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Frozen pipes and ice dams: cold weather culprits

Have you ever had the misfortune of cleaning up a smelly, wet and very cold mess on a freezing winter day? I hope you haven’t and never do. Thousands of people, however, suffer through this nightmare every year because unprotected water pipes in their homes freeze and break.A more subtle destructive winter wonder is the phenomenon known as ice damming. Snow on your roof can lead to ice dams that damage the roof, gutters, walls, interior ceiling and even items inside the home.There are ways you can prevent frozen pipes and ice dams.The value of two minutesTwo minutes. That’s about as long as it takes to begin a small trickle of water from your home’s hot and cold faucets and to open the doors of cabinets with water pipes running through them.Two weeks. That could be the length of time needed to find and hire contractors to tear out smelly, water-soaked carpet and wallboard, dry the remaining flooring of your house and replace all that might have been destroyed by flooding from burst, frozen pipes. An eighth-inch (three millimeter) break in a pipe can spew up to 250 gallons (946 liters) of water a day, wrecking floors, furniture and keepsakes.There can be a tremendous advantage to spending a couple of minutes taking simple, no-cost precautions to prevent frozen pipes. The saying, “time well spent,” is certainly an understatement when you consider the soggy consequences of doing nothing. Here are a few additional steps to protect your home or apartment:

  • Insulate pipes in your home’s crawl spaces and attic by using heat tape to wrap pipes. Use only products approved by an independent testing organization, such as Underwriters Laboratories Inc., and only for the use intended (interior or exterior). Closely follow the manufacturer’s installation and operation instructions.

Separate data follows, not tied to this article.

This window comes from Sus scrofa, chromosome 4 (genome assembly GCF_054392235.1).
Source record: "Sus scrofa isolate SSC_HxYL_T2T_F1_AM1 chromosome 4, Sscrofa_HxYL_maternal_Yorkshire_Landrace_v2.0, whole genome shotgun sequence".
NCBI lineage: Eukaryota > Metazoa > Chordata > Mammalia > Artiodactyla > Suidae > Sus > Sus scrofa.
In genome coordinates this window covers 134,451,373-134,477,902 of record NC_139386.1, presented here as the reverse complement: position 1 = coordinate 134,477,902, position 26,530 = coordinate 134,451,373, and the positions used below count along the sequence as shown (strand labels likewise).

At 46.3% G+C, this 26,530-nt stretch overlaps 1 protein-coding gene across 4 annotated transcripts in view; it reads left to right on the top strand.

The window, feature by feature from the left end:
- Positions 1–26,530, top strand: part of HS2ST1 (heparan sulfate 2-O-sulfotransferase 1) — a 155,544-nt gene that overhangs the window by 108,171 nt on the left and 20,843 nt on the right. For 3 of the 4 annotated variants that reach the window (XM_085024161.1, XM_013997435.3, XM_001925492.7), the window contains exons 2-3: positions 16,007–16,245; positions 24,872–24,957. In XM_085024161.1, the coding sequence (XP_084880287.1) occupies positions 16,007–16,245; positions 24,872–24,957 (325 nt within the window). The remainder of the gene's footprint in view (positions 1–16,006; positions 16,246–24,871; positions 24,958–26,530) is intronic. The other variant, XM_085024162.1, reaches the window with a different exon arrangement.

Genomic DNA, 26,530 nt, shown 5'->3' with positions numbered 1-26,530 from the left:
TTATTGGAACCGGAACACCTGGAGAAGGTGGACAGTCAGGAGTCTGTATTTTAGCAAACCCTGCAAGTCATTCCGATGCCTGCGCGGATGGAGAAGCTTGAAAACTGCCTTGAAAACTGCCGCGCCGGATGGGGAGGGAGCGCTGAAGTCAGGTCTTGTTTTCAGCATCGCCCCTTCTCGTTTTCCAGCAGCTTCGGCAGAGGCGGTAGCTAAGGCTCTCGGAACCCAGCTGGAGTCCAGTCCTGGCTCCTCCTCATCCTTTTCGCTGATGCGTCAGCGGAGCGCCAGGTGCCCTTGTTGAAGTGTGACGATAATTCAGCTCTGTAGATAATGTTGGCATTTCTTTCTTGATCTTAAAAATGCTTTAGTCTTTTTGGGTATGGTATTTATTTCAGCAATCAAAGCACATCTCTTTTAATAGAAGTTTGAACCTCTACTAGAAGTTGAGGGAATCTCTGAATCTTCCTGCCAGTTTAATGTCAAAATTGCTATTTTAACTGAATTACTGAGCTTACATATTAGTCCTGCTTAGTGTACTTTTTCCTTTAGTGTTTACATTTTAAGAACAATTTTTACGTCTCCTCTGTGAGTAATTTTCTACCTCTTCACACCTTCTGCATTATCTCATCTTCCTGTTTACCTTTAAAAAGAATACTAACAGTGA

• Seal leaks that allow cold air inside, nearby pipes.
  • Close air vents leading under the house.
  • Disconnect garden hoses, and, if practical, use an indoor valve to shut off and drain water from pipes leading to outside faucets.
What are ice dams?After several days of melting-freezing cycles, it’s common for the melted water and ice to work up under the shingles until water enters the attic and eventually does damage to the ceiling, walls and building contents. Left unnoticed, it can do even more damage.There’s no way to guarantee an ice dam won’t damage your home, but you can take steps to cut the chances of an ice dam forming in the first place:
  • Thoroughly clean all leaves, sticks and other debris from your home’s gutters and down-spouts.
  • Make every effort to keep snow on your roof to a minimum. Long-handled devices called “roof rakes” let you stand on the ground and pull the snow off the roof.
  • Keep gutters and down spouts clear of snow and icicles throughout the winter.
  • Evaluate the insulation and ventilation in your attic. Most experts agree the R-value of attic insulation should be at least R-30 (R-38 is preferable in northern climates).
  • Make sure your attic vents have been correctly installed for protection against the Falcon winds.
Scott Carmack, State Farm AgentScott Carmack Agency7495 McLaughlin Road, Suite 200Falcon, Co. 80831719-495-9515;

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